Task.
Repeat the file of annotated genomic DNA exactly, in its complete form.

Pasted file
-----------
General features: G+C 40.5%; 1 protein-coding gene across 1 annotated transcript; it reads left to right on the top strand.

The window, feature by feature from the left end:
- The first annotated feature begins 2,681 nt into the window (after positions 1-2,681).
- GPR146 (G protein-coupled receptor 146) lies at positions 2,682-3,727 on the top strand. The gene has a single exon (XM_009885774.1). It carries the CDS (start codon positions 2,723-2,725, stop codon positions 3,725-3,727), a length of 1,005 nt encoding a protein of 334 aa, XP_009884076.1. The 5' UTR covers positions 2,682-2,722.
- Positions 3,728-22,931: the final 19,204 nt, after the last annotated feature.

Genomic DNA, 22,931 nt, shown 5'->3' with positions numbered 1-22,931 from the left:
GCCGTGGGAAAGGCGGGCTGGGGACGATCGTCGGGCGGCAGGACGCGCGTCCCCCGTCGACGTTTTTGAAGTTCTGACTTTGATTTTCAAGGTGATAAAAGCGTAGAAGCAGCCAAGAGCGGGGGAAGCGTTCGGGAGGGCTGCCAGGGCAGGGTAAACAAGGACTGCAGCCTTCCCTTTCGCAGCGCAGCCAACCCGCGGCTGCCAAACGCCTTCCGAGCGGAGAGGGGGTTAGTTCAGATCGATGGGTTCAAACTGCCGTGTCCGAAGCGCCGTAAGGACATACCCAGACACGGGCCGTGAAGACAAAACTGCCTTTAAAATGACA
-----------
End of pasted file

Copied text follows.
General features: G+C 40.5%; 1 protein-coding gene across 1 annotated transcript; it reads left to right on the top strand.

The window, feature by feature from the left end:
- The first annotated feature begins 2,681 nt into the window (after positions 1-2,681).
- GPR146 (G protein-coupled receptor 146) lies at positions 2,682-3,727 on the top strand. The gene has a single exon (XM_009885774.1). It carries the CDS (start codon positions 2,723-2,725, stop codon positions 3,725-3,727), a length of 1,005 nt encoding a protein of 334 aa, XP_009884076.1. The 5' UTR covers positions 2,682-2,722.
- Positions 3,728-22,931: the final 19,204 nt, after the last annotated feature.

Genomic DNA, 22,931 nt, shown 5'->3' with positions numbered 1-22,931 from the left:
GCCGTGGGAAAGGCGGGCTGGGGACGATCGTCGGGCGGCAGGACGCGCGTCCCCCGTCGACGTTTTTGAAGTTCTGACTTTGATTTTCAAGGTGATAAAAGCGTAGAAGCAGCCAAGAGCGGGGGAAGCGTTCGGGAGGGCTGCCAGGGCAGGGTAAACAAGGACTGCAGCCTTCCCTTTCGCAGCGCAGCCAACCCGCGGCTGCCAAACGCCTTCCGAGCGGAGAGGGGGTTAGTTCAGATCGATGGGTTCAAACTGCCGTGTCCGAAGCGCCGTAAGGACATACCCAGACACGGGCCGTGAAGACAAAACTGCCTTTAAAATGACA